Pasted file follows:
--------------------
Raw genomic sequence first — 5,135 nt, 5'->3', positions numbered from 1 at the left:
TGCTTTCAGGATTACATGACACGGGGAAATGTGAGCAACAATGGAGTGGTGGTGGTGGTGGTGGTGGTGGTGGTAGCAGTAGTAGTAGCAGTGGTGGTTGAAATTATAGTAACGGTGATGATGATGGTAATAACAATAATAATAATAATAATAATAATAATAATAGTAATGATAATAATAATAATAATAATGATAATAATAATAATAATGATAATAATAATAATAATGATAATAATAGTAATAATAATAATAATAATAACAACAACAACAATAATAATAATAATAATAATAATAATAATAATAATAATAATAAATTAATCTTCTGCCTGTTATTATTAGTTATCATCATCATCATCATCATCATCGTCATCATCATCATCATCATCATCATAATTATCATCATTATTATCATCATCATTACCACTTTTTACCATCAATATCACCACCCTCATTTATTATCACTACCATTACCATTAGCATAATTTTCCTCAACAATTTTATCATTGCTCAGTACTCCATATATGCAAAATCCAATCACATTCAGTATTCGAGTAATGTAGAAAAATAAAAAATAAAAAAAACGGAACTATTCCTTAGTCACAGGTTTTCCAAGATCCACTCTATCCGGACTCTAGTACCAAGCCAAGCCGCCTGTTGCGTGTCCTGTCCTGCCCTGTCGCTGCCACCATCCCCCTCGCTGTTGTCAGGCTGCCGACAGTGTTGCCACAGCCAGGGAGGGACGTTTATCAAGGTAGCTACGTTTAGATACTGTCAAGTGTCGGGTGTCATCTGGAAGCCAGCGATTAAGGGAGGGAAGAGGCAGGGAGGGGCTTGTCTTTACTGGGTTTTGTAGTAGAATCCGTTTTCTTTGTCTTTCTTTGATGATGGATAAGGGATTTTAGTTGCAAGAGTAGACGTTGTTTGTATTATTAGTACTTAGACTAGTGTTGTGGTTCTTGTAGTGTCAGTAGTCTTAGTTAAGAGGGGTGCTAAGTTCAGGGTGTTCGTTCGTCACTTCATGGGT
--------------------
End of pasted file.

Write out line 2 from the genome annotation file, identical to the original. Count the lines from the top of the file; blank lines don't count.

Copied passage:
TGCTTTCAGGATTACATGACACGGGGAAATGTGAGCAACAATGGAGTGGTGGTGGTGGTGGTGGTGGTGGTGGTAGCAGTAGTAGTAGCAGTGGTGGTTGAAATTATAGTAACGGTGATGATGATGGTAATAACAATAATAATAATAATAATAATAATAATAATAGTAATGATAATAATAATAATAATAATGATAATAATAATAATAATGATAATAATAATAATAATGATAATAATAGTAATAATAATAATAATAATAACAACAACAACAATAATAATAATAATAATAATAATAATAATAATAATAATAATAAATTAATCTTCTGCCTGTTATTATTAGTTATCATCATCATCATCATCATCATCGTCATCATCATCATCATCATCATCATAATTATCATCATTATTATCATCATCATTACCACTTTTTACCATCAATATCACCACCCTCATTTATTATCACTACCATTACCATTAGCATAATTTTCCTCAACAATTTTATCATTGCTCAGTACTCCATATATGCAAAATCCAATCACATTCAGTATTCGAGTAATGTAGAAAAATAAAAAATAAAAAAAACGGAACTATTCCTTAGTCACAGGTTTTCCAAGATCCACTCTATCCGGACTCTAGTACCAAGCCAAGCCGCCTGTTGCGTGTCCTGTCCTGCCCTGTCGCTGCCACCATCCCCCTCGCTGTTGTCAGGCTGCCGACAGTGTTGCCACAGCCAGGGAGGGACGTTTATCAAGGTAGCTACGTTTAGATACTGTCAAGTGTCGGGTGTCATCTGGAAGCCAGCGATTAAGGGAGGGAAGAGGCAGGGAGGGGCTTGTCTTTACTGGGTTTTGTAGTAGAATCCGTTTTCTTTGTCTTTCTTTGATGATGGATAAGGGATTTTAGTTGCAAGAGTAGACGTTGTTTGTATTATTAGTACTTAGACTAGTGTTGTGGTTCTTGTAGTGTCAGTAGTCTTAGTTAAGAGGGGTGCTAAGTTCAGGGTGTTCGTTCGTCACTTCATGGGT